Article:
Bogseth also believes that annuities have come a long way in meeting the needs of today’s investors to create a sustainable source of reliable income in retirement. For example, some people shy away from annuities because they worry that if they die early, the insurance company “wins” and their heirs “lose.” Not so, says Bogseth. “Today many annuity contracts contain provisions that guarantee annuity payments for a minimum amount of time, say 20 years. That way, if you die before receiving all of your guaranteed payments, your heirs will continue to receive them for the remainder of the period. You can also opt to continue income payments to your spouse2 or partner after your death for as long as he or she lives.”
Some investors worry about locking in their money at today’s low interest rates, especially when many experts suggest that interest rates are bound to move higher in the future. So, while some annuities do not offer the same levels of liquidity as other retirement vehicles, new breeds of annuities can still provide investors unique flexibility to address market realities. Specifically, Bogseth points to two innovative annuities offered by Northwestern Mutual.
Built for Today’s Needs
“The Portfolio Deferred Income Annuity and the Portfolio Immediate Income Annuity are the only products in the marketplace that offer guaranteed income you can’t outlive with the potential for growth through dividends,”4 Bogseth said.
Initially, the Portfolio Income Annuities were available only for tax-qualified funds, such as 401(k)s, IRAs and Roth IRAs. However, Northwestern Mutual recently launched a version of each for the non-tax-qualified market. “Investors now can use after-tax dollars to take advantage of these patent-pending products. This may be especially attractive to people who have received money from the sale of a business, sale of a home, an inheritance, stock options or a bonus, and they don’t want to wait for interest rates to move higher before turning those funds into a source of guaranteed income either now or sometime in the future.”
Do You Need an Annuity?
That depends. As life expectancy continues to increase, many people will spend more of their time—and their money—in retirement. “Few Americans these days have a pension plan to fall back on; most will rely on their 401(k) or other workplace retirement plan and savings to fund their golden years,” says Bogseth. “For many, an annuity can provide an attractive addition to their retirement planning strategy by offering steady, guaranteed income.”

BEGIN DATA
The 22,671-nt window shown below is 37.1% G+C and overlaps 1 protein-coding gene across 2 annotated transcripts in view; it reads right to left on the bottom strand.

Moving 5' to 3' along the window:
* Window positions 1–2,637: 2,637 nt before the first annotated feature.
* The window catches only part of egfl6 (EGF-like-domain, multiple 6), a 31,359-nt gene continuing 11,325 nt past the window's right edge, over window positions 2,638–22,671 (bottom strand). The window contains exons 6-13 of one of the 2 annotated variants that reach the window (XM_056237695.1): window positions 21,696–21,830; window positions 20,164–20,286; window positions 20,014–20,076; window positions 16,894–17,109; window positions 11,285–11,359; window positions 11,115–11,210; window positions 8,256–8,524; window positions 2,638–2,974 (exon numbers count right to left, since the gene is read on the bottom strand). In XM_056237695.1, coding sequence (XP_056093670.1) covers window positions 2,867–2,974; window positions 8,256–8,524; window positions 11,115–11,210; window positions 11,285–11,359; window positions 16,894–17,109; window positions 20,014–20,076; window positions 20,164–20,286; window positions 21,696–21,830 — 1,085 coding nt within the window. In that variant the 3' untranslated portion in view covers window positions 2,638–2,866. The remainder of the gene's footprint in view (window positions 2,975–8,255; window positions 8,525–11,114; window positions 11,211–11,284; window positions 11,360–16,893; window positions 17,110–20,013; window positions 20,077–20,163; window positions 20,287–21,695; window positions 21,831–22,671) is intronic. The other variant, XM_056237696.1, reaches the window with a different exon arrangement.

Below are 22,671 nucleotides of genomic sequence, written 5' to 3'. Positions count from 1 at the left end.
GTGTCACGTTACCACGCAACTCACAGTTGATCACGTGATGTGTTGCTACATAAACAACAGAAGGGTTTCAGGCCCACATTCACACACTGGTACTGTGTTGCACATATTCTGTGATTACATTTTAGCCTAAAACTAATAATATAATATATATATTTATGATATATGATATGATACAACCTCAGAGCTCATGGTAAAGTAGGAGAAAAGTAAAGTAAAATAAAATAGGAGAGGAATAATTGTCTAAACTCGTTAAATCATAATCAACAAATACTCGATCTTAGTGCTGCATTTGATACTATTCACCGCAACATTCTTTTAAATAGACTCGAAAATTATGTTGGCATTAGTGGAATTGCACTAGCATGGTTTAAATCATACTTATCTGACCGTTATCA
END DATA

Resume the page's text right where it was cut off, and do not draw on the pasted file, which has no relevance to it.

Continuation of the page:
Bogseth understands that media hype can make it difficult for investors to determine whether an annuity is appropriate for their specific circumstances. Every individual enters retirement in a different situation and with different needs. That’s why he recommends working with a financial professional who understands what it takes to create a sound retirement income plan and, when appropriate, to help you select the right annuity.
Bogseth also suggests you carefully consider the insurance company behind the annuity. “Because all annuity guarantees and benefits are backed by the claims-paying ability of the insurer, the company behind the annuity matters. You’ll want to work with a company that has the financial strength to weather market ups and downs along with you.”
Here’s the bottom line according to Bogseth: “Apart from Social Security and pension plan benefits, annuities are the only asset that enables you to turn your savings into a source of reliable income that will last your entire lifetime, no matter how long that is.”
1 Guarantees in an annuity are backed solely by the claims-paying ability of the issuer.
2 In some states “spouse” includes a registered domestic partner.
3 The underlying investment options are subject to market risk, including loss of principal, and are not guaranteed.
4 Dividends are not guaranteed.
To be used with form numbers: ICC13.NN.PSPIA.(0713) and ICC13.NN.PDIA.(0713) or state equivalent. Not all contracts are available in all states.
Northwestern Mutual is the marketing name for The Northwestern Mutual Life Insurance Company, Milwaukee, WI (NM) (life and disability insurance, annuities) and its subsidiaries.